In search of Catalan Romanic art in New York

With the intention of seeing the Romanic Catalan art, Roca Bon made his first trip to New York City in 1971, where he resided for over a year.

While there he formed a relationship with the gallery owner, Mario Braders, and in addition worked in encaustics and serigraphy. About his museum visits he comments, “Almost nothing interested me, except the atmosphere of the museum of Modern Art”; – it was there he made contact with the abstract expressionism of Appell.

Strongly attracted by the city and its architecture he said, “I was impressed by the bridges, the lights at night and above all I was surprised that people talked much in the street. The population was affected by the Vietnam War”.

His friend the painter, Carlos Mensa, with whom he shared a studio in Barcelona, put him in contact with Kura King, in New York.

“He helped me contact artists and galleries. But Kura King, as many other well known painters I met, have been friends but have not influenced my work. With him I spoke of “the value of painting, but not of painting in itself.”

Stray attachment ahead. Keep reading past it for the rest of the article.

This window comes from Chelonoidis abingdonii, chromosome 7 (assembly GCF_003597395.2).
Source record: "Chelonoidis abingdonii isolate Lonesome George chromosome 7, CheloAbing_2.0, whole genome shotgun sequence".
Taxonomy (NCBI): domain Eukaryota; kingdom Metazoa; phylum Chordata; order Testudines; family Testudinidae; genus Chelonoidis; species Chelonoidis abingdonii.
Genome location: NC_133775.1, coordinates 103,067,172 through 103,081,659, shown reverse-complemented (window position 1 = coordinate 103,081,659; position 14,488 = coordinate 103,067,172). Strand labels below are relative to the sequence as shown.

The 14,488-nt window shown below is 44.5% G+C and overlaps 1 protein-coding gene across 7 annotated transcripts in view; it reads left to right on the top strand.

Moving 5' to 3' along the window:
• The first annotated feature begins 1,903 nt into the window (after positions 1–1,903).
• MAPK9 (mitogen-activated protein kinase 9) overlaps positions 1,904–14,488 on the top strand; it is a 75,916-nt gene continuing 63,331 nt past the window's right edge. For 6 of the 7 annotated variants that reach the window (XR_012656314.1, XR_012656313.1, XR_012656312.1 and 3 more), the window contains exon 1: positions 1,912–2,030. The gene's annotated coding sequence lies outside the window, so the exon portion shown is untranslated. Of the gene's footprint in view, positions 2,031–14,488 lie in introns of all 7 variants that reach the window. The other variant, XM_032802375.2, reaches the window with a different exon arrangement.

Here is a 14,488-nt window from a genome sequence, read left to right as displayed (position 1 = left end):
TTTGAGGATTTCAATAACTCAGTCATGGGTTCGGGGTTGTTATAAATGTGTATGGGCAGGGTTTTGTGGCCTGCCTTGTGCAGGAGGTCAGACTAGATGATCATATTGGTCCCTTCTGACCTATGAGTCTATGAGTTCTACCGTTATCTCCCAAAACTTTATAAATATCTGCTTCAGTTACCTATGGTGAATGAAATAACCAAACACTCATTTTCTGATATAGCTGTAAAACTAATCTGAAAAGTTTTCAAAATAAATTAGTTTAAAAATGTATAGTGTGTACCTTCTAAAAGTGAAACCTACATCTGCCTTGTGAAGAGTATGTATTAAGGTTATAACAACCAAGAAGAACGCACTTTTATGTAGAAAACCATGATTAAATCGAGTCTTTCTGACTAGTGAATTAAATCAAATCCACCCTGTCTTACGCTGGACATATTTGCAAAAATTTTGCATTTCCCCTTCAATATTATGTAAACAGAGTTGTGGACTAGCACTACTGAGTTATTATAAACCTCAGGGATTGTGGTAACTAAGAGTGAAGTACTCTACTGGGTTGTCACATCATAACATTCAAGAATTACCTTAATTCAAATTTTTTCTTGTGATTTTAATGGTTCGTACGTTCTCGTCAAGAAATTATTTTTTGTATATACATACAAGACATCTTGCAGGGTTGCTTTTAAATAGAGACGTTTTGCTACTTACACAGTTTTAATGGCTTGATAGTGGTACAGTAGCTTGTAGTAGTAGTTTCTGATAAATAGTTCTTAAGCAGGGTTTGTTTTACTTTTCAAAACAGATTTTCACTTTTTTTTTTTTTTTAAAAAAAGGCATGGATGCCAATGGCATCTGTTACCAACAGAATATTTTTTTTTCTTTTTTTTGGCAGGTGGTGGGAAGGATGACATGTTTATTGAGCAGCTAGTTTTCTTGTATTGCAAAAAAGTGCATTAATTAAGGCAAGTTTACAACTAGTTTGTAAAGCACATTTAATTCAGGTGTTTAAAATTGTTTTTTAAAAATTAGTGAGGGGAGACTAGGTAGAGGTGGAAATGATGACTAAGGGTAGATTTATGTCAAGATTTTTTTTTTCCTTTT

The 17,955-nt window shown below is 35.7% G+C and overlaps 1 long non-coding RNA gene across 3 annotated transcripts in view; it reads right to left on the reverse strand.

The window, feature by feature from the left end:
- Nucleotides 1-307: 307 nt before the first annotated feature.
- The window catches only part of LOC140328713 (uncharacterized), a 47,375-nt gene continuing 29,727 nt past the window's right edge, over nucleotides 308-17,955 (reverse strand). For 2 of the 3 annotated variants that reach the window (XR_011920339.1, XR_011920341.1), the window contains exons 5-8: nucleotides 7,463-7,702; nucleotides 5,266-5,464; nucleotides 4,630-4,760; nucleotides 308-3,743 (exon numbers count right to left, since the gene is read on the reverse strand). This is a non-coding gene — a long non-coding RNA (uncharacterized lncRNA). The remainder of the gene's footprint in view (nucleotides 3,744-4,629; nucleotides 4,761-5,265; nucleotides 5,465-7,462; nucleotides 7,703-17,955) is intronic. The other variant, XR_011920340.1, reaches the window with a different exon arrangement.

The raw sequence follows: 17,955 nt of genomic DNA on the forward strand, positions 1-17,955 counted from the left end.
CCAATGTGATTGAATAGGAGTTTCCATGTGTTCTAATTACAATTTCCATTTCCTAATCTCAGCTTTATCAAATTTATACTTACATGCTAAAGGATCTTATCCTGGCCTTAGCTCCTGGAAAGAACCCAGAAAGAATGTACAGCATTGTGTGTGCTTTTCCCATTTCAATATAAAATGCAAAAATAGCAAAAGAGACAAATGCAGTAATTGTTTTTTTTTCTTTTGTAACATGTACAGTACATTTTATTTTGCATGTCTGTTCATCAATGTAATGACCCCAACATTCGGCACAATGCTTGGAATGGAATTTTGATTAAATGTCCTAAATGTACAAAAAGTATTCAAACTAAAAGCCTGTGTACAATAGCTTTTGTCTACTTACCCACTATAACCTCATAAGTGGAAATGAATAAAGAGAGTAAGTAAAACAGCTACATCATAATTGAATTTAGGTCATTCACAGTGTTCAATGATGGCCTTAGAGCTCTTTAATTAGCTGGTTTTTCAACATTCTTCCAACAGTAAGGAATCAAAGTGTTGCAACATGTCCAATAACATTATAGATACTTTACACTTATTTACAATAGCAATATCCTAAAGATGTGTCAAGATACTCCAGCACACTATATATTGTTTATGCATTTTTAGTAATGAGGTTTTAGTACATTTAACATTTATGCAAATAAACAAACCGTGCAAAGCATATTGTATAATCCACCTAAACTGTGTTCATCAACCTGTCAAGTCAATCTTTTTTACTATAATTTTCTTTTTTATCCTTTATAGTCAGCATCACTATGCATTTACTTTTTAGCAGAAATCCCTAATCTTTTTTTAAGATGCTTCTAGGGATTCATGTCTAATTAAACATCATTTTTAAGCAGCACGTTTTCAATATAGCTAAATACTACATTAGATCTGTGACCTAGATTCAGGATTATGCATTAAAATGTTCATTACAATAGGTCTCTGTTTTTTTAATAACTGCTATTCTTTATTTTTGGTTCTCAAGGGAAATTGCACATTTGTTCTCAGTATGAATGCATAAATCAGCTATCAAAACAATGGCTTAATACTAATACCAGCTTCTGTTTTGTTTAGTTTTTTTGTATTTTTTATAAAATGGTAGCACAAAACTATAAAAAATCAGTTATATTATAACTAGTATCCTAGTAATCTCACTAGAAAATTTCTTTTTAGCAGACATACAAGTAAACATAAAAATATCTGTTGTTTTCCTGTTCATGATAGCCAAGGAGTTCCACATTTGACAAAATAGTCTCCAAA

Years later, the life of Roca Bon and his professional experiences in this city would inspire the movie “Ivorsi”, which was filmed in the Romanic cloisters of New York and in a mountain village of the catalan pyrinees, Llavorsi.

From the icon to mystic geometry

The icon became a springboard bringing him closer to abstract art, and to mystical geometry. Through the technical discipline that its realization demands, icons give wings to the painter in search of new archetypes.

Little by little his canvas moved away from the dream-like, and gave way to a swarm of geometric works, as though a virtual reality board, they assisted the senses towards metaphysical realms.

Forty years dedicated to painting has produced the magic of maturity. Although he confesses, “It is perhaps because I do not know how to do anything else”, no-one can deny that Roca Bon not only knows well his trade but has known how to place it at the service of humanity.”